At the end of last September, federal agencies were touting a federal Bay action plan that called for a record $491 million in spending on a host of Chesapeake activities this year.

And just a few months ago, many Bay advocates were still hopeful Congress would pass legislation that would strengthen federal authority over the Bay cleanup and pledge to provide billions of dollars more to control pollution from stormwater and other sources of pollution in future years.

Ultimately, Congress failed to pass any Bay legislation and has not yet passed final appropriations for 2011. Instead of new authority or more money, budget cuts and oversight hearings on existing regulations are more likely.

"It's a little bit scary what could be going on in Congress," said Rick Parrish, an attorney with the Southern Environmental Law Center. "It is clearly going to be hard to get additional money and certainly hard to get any additional authority."

A bill sponsored by Sen. Benjamin Cardin, D-MD, and championed by many Bay advocates, was melded into a larger package of land and water conservation measures in December. The measure, called the America's Great Outdoors Act, failed to pass in the waning days of Congress despite a last-minute push.

Another Bay measure-introduced by Reps. Tim Holden, D-PA, and Bob Goodlatte, R-VA,-that would have given the U.S. Department of Agriculture a stronger role in overseeing the Bay cleanup also failed. So did a measure-introduced by Rep. Rob Wittman, R-VA,-designed to improve the accountability of the Bay cleanup effort.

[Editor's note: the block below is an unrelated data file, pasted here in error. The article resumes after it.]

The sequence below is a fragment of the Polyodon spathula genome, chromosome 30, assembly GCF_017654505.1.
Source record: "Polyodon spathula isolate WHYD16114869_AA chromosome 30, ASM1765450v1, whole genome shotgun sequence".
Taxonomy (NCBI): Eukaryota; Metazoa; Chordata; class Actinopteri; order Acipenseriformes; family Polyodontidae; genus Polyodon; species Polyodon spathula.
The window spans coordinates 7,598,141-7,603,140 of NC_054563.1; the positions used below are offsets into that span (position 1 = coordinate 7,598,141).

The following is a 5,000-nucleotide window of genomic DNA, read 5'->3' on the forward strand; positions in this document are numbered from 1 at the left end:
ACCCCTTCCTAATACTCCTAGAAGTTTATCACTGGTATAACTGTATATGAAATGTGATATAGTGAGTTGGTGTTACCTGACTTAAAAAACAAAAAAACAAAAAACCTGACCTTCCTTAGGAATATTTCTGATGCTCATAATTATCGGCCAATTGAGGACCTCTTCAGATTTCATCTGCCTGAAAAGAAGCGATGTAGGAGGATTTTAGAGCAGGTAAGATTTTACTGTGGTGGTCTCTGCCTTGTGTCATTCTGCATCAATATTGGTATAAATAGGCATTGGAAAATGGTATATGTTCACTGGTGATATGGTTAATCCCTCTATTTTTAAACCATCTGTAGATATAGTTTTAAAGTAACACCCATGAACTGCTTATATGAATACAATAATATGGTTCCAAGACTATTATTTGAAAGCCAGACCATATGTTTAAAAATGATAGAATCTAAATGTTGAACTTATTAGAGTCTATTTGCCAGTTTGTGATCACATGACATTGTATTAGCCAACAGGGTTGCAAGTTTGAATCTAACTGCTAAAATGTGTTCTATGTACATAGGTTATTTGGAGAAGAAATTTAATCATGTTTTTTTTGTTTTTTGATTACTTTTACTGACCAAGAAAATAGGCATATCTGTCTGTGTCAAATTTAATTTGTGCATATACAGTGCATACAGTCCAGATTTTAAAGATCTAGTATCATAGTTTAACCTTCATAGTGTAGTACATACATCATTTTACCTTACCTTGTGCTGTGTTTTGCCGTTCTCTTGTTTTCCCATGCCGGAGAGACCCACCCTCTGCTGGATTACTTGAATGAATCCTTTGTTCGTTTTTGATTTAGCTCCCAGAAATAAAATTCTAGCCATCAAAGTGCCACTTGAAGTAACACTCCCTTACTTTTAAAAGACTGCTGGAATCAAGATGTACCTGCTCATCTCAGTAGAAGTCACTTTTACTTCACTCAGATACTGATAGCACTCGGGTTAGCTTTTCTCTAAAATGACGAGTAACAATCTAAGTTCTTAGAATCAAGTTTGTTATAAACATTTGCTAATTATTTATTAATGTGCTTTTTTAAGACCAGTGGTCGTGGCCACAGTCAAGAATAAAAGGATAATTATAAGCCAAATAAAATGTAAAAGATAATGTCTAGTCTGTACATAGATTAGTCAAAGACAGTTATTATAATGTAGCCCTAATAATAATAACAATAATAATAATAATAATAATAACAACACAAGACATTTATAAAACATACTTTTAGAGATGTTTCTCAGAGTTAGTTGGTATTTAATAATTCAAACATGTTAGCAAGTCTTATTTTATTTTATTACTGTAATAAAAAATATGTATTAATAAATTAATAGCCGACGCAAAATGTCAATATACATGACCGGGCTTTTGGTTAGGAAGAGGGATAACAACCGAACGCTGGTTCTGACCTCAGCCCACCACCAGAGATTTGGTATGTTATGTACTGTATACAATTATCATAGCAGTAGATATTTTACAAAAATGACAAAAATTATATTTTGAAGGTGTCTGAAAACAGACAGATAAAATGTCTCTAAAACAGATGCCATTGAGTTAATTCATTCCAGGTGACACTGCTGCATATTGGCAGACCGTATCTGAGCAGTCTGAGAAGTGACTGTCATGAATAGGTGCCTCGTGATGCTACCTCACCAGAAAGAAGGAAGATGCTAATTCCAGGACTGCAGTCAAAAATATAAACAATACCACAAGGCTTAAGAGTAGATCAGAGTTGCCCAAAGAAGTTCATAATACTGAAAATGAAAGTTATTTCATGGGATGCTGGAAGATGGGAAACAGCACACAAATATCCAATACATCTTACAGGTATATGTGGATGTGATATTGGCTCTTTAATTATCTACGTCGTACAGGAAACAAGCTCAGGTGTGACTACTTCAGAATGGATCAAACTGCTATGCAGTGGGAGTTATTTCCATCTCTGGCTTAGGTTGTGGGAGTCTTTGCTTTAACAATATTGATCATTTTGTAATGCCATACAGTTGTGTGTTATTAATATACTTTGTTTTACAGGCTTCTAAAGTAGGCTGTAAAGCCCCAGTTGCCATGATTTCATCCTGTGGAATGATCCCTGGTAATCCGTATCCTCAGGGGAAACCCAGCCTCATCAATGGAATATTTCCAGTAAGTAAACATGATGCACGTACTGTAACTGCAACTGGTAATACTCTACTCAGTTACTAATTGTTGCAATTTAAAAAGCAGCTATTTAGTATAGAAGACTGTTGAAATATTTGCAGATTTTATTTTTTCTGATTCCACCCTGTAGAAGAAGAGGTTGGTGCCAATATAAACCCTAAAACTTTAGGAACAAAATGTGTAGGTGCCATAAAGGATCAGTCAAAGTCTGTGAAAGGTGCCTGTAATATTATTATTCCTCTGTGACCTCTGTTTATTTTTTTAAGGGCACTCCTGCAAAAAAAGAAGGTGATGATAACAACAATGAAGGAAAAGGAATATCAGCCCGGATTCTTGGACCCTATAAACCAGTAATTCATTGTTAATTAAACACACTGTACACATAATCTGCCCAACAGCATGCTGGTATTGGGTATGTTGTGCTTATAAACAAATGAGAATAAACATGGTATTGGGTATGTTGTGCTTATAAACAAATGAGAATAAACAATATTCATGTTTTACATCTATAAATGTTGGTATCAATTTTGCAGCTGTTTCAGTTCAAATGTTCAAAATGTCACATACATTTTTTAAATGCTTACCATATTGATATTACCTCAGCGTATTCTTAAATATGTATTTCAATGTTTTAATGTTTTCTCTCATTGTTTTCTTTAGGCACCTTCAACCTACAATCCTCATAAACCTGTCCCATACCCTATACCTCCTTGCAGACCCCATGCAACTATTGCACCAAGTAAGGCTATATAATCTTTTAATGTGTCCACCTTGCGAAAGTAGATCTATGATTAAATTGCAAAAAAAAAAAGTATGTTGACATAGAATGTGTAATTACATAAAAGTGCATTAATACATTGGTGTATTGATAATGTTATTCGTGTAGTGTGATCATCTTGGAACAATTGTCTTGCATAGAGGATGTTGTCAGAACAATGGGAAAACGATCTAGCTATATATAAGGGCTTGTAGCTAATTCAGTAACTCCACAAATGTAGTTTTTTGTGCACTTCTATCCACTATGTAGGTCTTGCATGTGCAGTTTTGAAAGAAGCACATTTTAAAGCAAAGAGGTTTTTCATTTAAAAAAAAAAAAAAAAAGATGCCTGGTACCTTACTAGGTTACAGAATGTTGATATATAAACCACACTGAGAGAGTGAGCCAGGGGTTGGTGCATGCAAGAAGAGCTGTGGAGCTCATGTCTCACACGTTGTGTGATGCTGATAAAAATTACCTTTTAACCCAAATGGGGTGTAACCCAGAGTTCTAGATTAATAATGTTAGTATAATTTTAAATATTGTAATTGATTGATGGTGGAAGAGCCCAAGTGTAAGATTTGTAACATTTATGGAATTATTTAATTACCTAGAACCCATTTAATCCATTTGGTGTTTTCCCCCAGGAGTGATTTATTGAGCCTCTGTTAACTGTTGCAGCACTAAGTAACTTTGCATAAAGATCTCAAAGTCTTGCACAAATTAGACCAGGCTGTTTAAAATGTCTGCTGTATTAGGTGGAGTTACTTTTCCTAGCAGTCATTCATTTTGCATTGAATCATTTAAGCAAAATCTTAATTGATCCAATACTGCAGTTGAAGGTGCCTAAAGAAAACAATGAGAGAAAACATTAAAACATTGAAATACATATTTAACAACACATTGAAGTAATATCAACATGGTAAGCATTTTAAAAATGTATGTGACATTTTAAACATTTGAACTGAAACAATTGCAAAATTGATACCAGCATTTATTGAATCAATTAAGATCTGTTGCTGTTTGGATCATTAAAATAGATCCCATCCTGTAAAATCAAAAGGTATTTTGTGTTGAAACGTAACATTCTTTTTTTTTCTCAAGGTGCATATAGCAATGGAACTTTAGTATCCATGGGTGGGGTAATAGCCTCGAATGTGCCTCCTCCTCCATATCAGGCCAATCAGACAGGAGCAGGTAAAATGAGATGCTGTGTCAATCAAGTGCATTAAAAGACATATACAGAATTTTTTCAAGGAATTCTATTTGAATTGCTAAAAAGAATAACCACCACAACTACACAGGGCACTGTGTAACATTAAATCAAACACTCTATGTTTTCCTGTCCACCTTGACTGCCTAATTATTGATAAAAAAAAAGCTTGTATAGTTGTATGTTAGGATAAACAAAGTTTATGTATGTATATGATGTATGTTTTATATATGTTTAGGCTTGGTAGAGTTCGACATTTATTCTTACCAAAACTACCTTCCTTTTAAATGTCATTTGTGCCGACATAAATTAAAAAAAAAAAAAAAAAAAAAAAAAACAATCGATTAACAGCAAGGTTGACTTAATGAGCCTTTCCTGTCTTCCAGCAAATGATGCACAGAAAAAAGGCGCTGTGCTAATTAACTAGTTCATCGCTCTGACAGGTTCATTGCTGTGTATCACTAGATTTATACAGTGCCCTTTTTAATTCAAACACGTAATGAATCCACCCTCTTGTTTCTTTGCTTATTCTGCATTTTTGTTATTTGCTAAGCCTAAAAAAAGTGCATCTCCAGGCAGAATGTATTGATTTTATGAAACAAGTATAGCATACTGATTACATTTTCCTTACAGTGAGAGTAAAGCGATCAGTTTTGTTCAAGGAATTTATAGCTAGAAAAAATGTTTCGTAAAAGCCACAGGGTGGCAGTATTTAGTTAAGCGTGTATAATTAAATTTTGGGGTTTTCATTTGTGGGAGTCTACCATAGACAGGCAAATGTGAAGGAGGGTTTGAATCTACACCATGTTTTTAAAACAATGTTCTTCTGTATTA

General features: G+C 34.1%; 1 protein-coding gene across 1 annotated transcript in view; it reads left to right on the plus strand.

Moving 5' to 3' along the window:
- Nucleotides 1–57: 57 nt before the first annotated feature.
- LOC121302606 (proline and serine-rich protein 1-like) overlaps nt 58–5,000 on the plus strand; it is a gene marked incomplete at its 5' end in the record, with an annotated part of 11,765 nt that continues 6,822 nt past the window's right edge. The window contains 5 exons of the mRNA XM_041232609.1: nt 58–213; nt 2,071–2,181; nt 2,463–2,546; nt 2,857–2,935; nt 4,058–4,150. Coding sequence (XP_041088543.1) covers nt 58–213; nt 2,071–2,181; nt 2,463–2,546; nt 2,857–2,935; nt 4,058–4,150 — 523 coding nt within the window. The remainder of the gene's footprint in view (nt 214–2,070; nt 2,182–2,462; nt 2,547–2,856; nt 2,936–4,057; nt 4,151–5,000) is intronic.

Wittman reintroduced his bill, the Chesapeake Bay Accountability and Recovery Act, on Jan. 20. The bill would better integrate the role of various federal agencies involved in Bay activities,and create more oversight, including establishing an Independent Evaluator to provide an outside analyses of program effectiveness. Identical legislation passed the House last year but was not taken up in the Senate.

Senate efforts focused on Cardin's legislation, which would have clarified the EPA's authority in the Bay TMDL development process and authorized large increases in additional spending to help states and local governments manage big ticket cleanup items, such as controlling stormwater.

"It's a pretty safe bet that he's going to come back with Chesapeake legislation this year," a Cardin aide said. "He has not made a decision yet what form it will take." Some aspects of the original legislation that pertain to development of the TMDL, which was finalized in December, are out-of-date, the aide noted. "So there will be some changes. But you can pretty safely assume there will be a Chesapeake restoration (bill) in the new Congress."

Doug Siglin, a lobbyist for the Chesapeake Bay Foundation, said it's unlikely any comprehensive Bay bill would pass the new Congress intact, but pieces of the legislation might win approval by being incorporated into other bills.

Rather than expanding its authority, many members of the House of Representatives have voiced support for reining in the EPA's regulatory power and are targeting the agency regulations for review. Some people-including former House Speaker Newt Gingrich-have called for eliminating the agency altogether.

Others want to put the brakes on new regulations, which could include a closer look at the new Bay TMDL. Several members of Congress wrote the EPA to express concerns about the TMDL.